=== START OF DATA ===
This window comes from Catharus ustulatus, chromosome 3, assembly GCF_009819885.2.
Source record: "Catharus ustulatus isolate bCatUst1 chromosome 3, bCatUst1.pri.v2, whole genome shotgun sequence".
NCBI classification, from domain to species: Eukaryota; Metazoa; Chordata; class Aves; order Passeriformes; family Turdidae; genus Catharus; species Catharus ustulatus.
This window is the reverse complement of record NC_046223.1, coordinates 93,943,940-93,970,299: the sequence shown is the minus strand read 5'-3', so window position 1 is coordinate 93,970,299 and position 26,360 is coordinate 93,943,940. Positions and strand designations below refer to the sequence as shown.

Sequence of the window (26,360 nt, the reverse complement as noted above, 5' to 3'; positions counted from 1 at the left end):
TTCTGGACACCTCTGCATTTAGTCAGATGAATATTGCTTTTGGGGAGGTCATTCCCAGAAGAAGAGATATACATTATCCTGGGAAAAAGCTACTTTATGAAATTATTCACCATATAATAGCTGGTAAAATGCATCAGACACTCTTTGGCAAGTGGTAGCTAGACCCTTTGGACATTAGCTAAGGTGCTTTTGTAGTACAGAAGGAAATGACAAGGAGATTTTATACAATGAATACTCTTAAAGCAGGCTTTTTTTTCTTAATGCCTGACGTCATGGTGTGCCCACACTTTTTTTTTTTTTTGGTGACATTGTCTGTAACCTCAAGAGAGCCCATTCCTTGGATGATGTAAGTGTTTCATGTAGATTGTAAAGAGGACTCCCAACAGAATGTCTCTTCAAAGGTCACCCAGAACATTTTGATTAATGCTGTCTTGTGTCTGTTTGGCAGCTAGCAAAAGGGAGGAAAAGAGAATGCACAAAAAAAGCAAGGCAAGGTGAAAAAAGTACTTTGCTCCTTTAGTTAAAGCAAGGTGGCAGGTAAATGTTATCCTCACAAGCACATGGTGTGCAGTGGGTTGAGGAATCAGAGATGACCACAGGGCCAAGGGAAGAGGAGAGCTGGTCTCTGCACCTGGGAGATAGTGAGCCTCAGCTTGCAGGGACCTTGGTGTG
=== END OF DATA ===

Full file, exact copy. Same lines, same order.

This window comes from Catharus ustulatus, chromosome 3, assembly GCF_009819885.2.
Source record: "Catharus ustulatus isolate bCatUst1 chromosome 3, bCatUst1.pri.v2, whole genome shotgun sequence".
NCBI classification, from domain to species: Eukaryota; Metazoa; Chordata; class Aves; order Passeriformes; family Turdidae; genus Catharus; species Catharus ustulatus.
This window is the reverse complement of record NC_046223.1, coordinates 93,943,940-93,970,299: the sequence shown is the minus strand read 5'-3', so window position 1 is coordinate 93,970,299 and position 26,360 is coordinate 93,943,940. Positions and strand designations below refer to the sequence as shown.

Sequence of the window (26,360 nt, the reverse complement as noted above, 5' to 3'; positions counted from 1 at the left end):
TTCTGGACACCTCTGCATTTAGTCAGATGAATATTGCTTTTGGGGAGGTCATTCCCAGAAGAAGAGATATACATTATCCTGGGAAAAAGCTACTTTATGAAATTATTCACCATATAATAGCTGGTAAAATGCATCAGACACTCTTTGGCAAGTGGTAGCTAGACCCTTTGGACATTAGCTAAGGTGCTTTTGTAGTACAGAAGGAAATGACAAGGAGATTTTATACAATGAATACTCTTAAAGCAGGCTTTTTTTTCTTAATGCCTGACGTCATGGTGTGCCCACACTTTTTTTTTTTTTTGGTGACATTGTCTGTAACCTCAAGAGAGCCCATTCCTTGGATGATGTAAGTGTTTCATGTAGATTGTAAAGAGGACTCCCAACAGAATGTCTCTTCAAAGGTCACCCAGAACATTTTGATTAATGCTGTCTTGTGTCTGTTTGGCAGCTAGCAAAAGGGAGGAAAAGAGAATGCACAAAAAAAGCAAGGCAAGGTGAAAAAAGTACTTTGCTCCTTTAGTTAAAGCAAGGTGGCAGGTAAATGTTATCCTCACAAGCACATGGTGTGCAGTGGGTTGAGGAATCAGAGATGACCACAGGGCCAAGGGAAGAGGAGAGCTGGTCTCTGCACCTGGGAGATAGTGAGCCTCAGCTTGCAGGGACCTTGGTGTG